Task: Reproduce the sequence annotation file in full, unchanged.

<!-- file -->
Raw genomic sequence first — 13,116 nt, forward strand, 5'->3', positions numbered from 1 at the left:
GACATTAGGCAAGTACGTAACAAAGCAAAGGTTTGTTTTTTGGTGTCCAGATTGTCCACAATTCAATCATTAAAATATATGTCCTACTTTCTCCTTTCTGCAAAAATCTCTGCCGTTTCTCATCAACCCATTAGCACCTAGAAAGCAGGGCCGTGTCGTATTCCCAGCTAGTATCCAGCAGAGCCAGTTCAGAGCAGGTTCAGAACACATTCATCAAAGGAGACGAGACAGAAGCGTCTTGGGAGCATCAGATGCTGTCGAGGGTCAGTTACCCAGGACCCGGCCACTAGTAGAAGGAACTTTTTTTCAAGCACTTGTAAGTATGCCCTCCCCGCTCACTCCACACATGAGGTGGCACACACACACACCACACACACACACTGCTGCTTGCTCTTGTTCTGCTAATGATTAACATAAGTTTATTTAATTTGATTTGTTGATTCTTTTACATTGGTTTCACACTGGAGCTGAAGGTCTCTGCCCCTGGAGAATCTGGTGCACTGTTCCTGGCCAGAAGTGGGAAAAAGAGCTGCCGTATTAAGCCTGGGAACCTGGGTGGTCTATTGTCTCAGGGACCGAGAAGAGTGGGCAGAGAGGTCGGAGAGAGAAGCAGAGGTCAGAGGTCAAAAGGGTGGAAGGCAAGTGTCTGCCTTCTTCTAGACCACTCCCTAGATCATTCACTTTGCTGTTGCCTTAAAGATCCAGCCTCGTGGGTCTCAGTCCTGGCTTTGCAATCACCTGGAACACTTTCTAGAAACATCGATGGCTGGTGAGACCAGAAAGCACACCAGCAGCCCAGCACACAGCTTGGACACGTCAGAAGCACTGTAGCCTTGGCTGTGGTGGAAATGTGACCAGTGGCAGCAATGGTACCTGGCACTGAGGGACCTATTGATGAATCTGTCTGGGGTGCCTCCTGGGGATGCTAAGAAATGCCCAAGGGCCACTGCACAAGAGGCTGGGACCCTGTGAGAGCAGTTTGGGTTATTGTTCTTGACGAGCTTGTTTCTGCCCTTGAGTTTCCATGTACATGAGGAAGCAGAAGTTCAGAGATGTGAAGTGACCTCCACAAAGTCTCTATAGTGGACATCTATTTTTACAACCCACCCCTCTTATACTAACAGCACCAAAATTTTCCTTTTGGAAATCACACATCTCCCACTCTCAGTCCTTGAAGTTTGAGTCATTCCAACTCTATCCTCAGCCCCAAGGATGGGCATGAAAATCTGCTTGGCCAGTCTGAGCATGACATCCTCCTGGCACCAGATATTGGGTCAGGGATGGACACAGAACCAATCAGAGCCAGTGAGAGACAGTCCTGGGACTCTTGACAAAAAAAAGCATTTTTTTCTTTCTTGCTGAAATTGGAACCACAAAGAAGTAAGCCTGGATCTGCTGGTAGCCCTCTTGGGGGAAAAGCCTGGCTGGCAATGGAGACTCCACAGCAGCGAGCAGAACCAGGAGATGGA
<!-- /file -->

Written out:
Raw genomic sequence first — 13,116 nt, forward strand, 5'->3', positions numbered from 1 at the left:
GACATTAGGCAAGTACGTAACAAAGCAAAGGTTTGTTTTTTGGTGTCCAGATTGTCCACAATTCAATCATTAAAATATATGTCCTACTTTCTCCTTTCTGCAAAAATCTCTGCCGTTTCTCATCAACCCATTAGCACCTAGAAAGCAGGGCCGTGTCGTATTCCCAGCTAGTATCCAGCAGAGCCAGTTCAGAGCAGGTTCAGAACACATTCATCAAAGGAGACGAGACAGAAGCGTCTTGGGAGCATCAGATGCTGTCGAGGGTCAGTTACCCAGGACCCGGCCACTAGTAGAAGGAACTTTTTTTCAAGCACTTGTAAGTATGCCCTCCCCGCTCACTCCACACATGAGGTGGCACACACACACACCACACACACACACTGCTGCTTGCTCTTGTTCTGCTAATGATTAACATAAGTTTATTTAATTTGATTTGTTGATTCTTTTACATTGGTTTCACACTGGAGCTGAAGGTCTCTGCCCCTGGAGAATCTGGTGCACTGTTCCTGGCCAGAAGTGGGAAAAAGAGCTGCCGTATTAAGCCTGGGAACCTGGGTGGTCTATTGTCTCAGGGACCGAGAAGAGTGGGCAGAGAGGTCGGAGAGAGAAGCAGAGGTCAGAGGTCAAAAGGGTGGAAGGCAAGTGTCTGCCTTCTTCTAGACCACTCCCTAGATCATTCACTTTGCTGTTGCCTTAAAGATCCAGCCTCGTGGGTCTCAGTCCTGGCTTTGCAATCACCTGGAACACTTTCTAGAAACATCGATGGCTGGTGAGACCAGAAAGCACACCAGCAGCCCAGCACACAGCTTGGACACGTCAGAAGCACTGTAGCCTTGGCTGTGGTGGAAATGTGACCAGTGGCAGCAATGGTACCTGGCACTGAGGGACCTATTGATGAATCTGTCTGGGGTGCCTCCTGGGGATGCTAAGAAATGCCCAAGGGCCACTGCACAAGAGGCTGGGACCCTGTGAGAGCAGTTTGGGTTATTGTTCTTGACGAGCTTGTTTCTGCCCTTGAGTTTCCATGTACATGAGGAAGCAGAAGTTCAGAGATGTGAAGTGACCTCCACAAAGTCTCTATAGTGGACATCTATTTTTACAACCCACCCCTCTTATACTAACAGCACCAAAATTTTCCTTTTGGAAATCACACATCTCCCACTCTCAGTCCTTGAAGTTTGAGTCATTCCAACTCTATCCTCAGCCCCAAGGATGGGCATGAAAATCTGCTTGGCCAGTCTGAGCATGACATCCTCCTGGCACCAGATATTGGGTCAGGGATGGACACAGAACCAATCAGAGCCAGTGAGAGACAGTCCTGGGACTCTTGACAAAAAAAAGCATTTTTTTCTTTCTTGCTGAAATTGGAACCACAAAGAAGTAAGCCTGGATCTGCTGGTAGCCCTCTTGGGGGAAAAGCCTGGCTGGCAATGGAGACTCCACAGCAGCGAGCAGAACCAGGAGATGGA